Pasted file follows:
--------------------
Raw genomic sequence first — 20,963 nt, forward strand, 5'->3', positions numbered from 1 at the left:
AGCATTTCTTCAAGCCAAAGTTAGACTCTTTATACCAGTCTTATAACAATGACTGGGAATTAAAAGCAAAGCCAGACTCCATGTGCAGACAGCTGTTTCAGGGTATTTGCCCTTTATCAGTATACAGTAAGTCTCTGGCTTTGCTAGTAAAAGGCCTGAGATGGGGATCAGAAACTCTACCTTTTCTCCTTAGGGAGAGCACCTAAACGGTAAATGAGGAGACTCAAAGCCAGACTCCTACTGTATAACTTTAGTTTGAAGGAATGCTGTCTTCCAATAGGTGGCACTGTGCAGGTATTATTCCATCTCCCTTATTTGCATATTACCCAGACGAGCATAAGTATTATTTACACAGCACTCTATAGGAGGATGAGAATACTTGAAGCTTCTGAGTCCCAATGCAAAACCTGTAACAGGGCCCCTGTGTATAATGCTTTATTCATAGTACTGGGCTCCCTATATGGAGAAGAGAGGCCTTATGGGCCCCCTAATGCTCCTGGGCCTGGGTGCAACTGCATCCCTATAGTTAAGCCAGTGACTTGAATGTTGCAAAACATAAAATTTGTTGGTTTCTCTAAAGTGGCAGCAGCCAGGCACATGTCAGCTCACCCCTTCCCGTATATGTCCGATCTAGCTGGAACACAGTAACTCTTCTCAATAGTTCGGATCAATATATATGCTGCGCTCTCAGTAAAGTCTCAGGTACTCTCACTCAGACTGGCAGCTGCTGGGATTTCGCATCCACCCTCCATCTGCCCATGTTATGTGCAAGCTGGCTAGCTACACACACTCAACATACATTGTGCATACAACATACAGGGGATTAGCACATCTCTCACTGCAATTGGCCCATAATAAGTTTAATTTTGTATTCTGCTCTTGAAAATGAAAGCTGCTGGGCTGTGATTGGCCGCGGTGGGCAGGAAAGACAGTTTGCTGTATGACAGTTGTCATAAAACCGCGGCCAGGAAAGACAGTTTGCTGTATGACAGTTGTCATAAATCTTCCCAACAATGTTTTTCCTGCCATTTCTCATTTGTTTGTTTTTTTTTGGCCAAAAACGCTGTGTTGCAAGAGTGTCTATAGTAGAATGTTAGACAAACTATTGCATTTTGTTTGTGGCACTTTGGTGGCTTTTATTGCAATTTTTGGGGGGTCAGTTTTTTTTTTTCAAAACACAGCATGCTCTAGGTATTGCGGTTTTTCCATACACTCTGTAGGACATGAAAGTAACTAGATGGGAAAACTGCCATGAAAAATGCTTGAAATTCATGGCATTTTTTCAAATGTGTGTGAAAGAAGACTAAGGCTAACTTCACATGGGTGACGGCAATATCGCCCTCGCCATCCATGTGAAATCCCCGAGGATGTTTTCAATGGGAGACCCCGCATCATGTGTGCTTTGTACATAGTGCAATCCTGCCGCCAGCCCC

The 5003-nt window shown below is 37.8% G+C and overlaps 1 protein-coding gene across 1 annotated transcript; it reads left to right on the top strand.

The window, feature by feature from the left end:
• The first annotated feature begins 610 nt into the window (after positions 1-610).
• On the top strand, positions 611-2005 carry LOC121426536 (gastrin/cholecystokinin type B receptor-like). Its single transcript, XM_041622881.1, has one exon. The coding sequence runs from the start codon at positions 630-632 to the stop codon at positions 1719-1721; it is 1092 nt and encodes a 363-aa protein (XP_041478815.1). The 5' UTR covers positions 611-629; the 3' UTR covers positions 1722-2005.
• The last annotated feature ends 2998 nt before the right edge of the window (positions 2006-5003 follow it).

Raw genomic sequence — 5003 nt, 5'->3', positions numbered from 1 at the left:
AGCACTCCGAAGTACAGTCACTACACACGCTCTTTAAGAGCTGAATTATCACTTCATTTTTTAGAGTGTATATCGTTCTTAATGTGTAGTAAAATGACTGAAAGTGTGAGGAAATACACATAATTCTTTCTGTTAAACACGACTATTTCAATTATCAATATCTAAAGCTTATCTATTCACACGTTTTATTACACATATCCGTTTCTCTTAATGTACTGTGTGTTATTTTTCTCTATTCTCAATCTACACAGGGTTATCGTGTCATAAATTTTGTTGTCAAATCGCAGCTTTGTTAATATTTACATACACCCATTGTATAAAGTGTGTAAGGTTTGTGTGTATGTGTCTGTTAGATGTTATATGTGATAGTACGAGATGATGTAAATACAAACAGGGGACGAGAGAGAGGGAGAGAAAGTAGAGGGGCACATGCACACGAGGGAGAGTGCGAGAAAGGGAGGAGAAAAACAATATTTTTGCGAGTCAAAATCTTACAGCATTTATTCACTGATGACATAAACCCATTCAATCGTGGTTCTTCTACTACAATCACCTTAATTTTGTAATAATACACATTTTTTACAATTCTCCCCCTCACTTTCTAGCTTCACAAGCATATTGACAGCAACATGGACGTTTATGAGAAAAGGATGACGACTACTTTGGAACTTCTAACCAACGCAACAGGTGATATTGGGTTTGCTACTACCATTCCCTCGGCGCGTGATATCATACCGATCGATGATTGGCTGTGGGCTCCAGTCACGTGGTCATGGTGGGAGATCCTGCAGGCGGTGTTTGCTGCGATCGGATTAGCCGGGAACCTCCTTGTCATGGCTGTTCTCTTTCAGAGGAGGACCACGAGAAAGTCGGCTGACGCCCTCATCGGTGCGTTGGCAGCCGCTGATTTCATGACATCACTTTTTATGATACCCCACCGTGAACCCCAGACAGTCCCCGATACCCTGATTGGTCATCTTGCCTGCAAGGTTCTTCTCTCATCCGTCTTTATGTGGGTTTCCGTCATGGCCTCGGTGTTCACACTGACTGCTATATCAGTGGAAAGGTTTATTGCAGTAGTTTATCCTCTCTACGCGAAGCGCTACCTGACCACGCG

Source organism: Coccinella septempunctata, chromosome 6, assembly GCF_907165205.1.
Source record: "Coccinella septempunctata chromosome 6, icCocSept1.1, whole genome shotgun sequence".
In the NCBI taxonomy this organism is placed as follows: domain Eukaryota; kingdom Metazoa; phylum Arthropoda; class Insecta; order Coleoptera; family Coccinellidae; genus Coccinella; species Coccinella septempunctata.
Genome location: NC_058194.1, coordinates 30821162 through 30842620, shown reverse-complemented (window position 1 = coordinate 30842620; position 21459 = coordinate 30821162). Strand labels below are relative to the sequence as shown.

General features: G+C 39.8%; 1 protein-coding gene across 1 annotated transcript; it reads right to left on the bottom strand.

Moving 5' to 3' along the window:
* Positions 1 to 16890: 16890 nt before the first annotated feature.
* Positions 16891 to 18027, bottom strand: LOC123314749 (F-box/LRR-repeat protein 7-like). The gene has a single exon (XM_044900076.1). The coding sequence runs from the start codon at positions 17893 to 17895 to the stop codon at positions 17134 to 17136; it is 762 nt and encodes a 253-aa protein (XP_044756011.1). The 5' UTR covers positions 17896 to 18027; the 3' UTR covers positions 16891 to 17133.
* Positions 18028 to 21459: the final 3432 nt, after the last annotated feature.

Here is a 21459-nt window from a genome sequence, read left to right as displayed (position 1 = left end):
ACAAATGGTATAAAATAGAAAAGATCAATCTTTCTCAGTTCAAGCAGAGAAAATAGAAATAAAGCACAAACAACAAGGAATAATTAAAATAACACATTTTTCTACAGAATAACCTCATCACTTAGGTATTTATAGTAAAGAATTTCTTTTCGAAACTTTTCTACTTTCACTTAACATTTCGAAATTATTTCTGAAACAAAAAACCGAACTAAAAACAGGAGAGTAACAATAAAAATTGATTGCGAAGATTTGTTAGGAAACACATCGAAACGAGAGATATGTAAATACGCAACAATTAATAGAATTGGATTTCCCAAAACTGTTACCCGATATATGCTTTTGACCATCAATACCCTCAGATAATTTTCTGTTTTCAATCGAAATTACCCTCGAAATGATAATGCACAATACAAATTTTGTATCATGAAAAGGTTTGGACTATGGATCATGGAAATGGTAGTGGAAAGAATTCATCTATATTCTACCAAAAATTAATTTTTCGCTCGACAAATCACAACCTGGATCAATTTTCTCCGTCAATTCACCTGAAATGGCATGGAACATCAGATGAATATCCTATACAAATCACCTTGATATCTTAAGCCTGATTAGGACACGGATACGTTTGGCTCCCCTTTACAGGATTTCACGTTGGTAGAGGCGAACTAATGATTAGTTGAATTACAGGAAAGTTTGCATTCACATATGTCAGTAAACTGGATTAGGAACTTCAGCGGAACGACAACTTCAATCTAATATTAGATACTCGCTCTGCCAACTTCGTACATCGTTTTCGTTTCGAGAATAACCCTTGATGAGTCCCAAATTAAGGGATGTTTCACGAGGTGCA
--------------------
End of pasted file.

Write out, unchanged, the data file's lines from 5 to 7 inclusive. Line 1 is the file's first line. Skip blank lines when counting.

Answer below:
• The first annotated feature begins 610 nt into the window (after positions 1-610).
• On the top strand, positions 611-2005 carry LOC121426536 (gastrin/cholecystokinin type B receptor-like). Its single transcript, XM_041622881.1, has one exon. The coding sequence runs from the start codon at positions 630-632 to the stop codon at positions 1719-1721; it is 1092 nt and encodes a 363-aa protein (XP_041478815.1). The 5' UTR covers positions 611-629; the 3' UTR covers positions 1722-2005.
• The last annotated feature ends 2998 nt before the right edge of the window (positions 2006-5003 follow it).